According to Gartner, there will be at least 20.8 billion connected devices by 2020; other research predicts as many as 100 billion. And the largest possessors of IoT devices will be consumers – people who want to control everything from their refrigerators and home security systems to their utility costs, cars, and beyond. In fact, according to data published by SYK Cleaning:
61% of older generations want smart technology for its cost savings’
52% of Gen X’ers have priorities for home security
39%of millennials just think smart devices are trendy and cool. And 72% of them would pay up to $3000 more for a home that has smart technology.
Generation Z, just entering the consumer marketplace will consider IoT a given part of their lifestyles.
But all of this boom in manufacturing and distribution of IoT technology does not come without its challenges. And manufacturers have much work to do in some key areas in order to truly ensure that IoT will and can become fully mainstream. Here are the six of them.
The IoT ecosystem at its current state comes with a lack of unified standards in the areas of data exchange and connectivity. This is particularly frustrating for consumers and serves to slow down wholesale and widespread adoption.
What that means for manufacturers is that they must take off their competitive “gloves” and collaborate on standards for the good of everyone. In doing so, they will all reap the benefits of greater consumer adoption and market demand.
This is an ongoing concern for both businesses and individual consumers. When an entire ecosystem can be threatened through hacking into just one individual device, the concern is real.
Just recently, we learned that a couple of our power grids were compromised, and researchers at the University of Oklahoma demonstrated how easy it was by hacking into a wind farm through a single unit.
Security testing of all devices must include identifying any potential vulnerabilities, processes for validating user access, and data encryption, etc. fortunately, there are some pilot programs investigating the use of blockchain technology, and this may indeed hold some effective solutions.
3. User Experience
For IoT devices to go thoroughly mainstream, users have to be comfortable with them, and they have to see them as more valuable than traditional devices. This means ease of understanding and use.
Manufacturers must conduct a lot of testing of devices before putting them on the market, including the following:
Compatibility of device hardware, operating systems, software versions, and communication protocols
Reliability of all components in a variety of environments and conditions.
User friendliness of application as well as usability in a variety of network connections, so that everything operates seamlessly regardless of platform.
This will be the key to success of any manufacturer of IoT devices. Devices and connectivity will certainly become less expensive, making them more attractive, but applications that allow devices to connect and share information with other devices, aka platforms, are numerous and growing That manufacturer who will be able to bundle multiple platforms into a single product will meet a challenge that will give him a huge competitive edge.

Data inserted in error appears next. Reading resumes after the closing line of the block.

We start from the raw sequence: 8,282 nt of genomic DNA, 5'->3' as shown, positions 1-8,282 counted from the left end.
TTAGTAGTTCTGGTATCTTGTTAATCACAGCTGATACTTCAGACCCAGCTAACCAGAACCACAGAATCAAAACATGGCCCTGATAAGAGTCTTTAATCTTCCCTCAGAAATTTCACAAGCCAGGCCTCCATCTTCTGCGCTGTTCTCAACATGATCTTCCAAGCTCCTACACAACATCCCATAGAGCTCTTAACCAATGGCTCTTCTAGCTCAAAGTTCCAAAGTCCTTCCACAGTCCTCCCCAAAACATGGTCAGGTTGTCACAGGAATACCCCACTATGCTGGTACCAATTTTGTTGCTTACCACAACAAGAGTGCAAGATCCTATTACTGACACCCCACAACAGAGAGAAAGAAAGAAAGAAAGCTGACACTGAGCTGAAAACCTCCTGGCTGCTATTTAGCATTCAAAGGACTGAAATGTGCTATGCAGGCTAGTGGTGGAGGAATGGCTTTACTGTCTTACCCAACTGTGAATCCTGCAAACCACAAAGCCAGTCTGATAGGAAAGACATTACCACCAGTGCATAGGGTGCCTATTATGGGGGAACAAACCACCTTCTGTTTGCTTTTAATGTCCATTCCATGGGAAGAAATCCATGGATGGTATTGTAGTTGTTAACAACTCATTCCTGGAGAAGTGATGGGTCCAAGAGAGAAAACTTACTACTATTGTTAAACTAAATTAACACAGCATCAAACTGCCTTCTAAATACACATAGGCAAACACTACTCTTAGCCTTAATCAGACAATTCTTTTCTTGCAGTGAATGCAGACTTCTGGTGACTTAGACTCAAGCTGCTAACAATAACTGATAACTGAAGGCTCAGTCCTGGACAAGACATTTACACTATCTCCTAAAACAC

These will proliferate in the coming years, and there will definitely be “battles” among them. Ultimately, however, a few will emerge victorious and will dominate entire sectors – smart homes, smart cities, healthcare, etc. This is just another reason why manufacturers need to find ways to collaborate to achieve standardization.
6. The Need for Real-Time Data Streams and Scaling.
While a refrigerator will not necessarily need to provide real-time data to its owner (other than alerts if there is a malfunction), the need for real-time data will become critical in some IoT device use and management, for instance - smart cities. For manufacturers of devices that require real-time data streams, there will be a need for continual updating as newer technologies and apps are developed.
Blockchain, again, has been named among the possible solutions to more efficient, near-real time data exchanges. Yet, this technology currently lacks proper scaling mechanism, making it a questionable choice for larger ecosystems i.e. those created for smart cities.
IBM, however, may be close to solving this issue. The new pending patent application outlines a solution that would ditch the proof-of-work algorithm utilized by most public blockchains in favor of a dynamically adjusted alternative mechanisms that would limit the mining difficulty and associated power consumption by IoT devices to a determined threshold. This adjustment becomes possible after limiting the number of nonces – one-time-use numbers required to validate a transaction on the blockchain. This way, each IoT device connected to the blockchain will have equal chance to solve proof-of-work problem.
For any business that is gearing up to achieve success in the IoT marketplace, there will need to be a shift in thought processes that may actually involve a change in its corporate structure. Producing smart devices is simply not the same as producing a physical object. Mechanical engineers and product developers design physical objects. But smart device manufacturing will involve far more than these traditional roles. Interdisciplinary structures that provide for the necessary collaboration between physical and technological leader and developers may change the entire corporate landscape.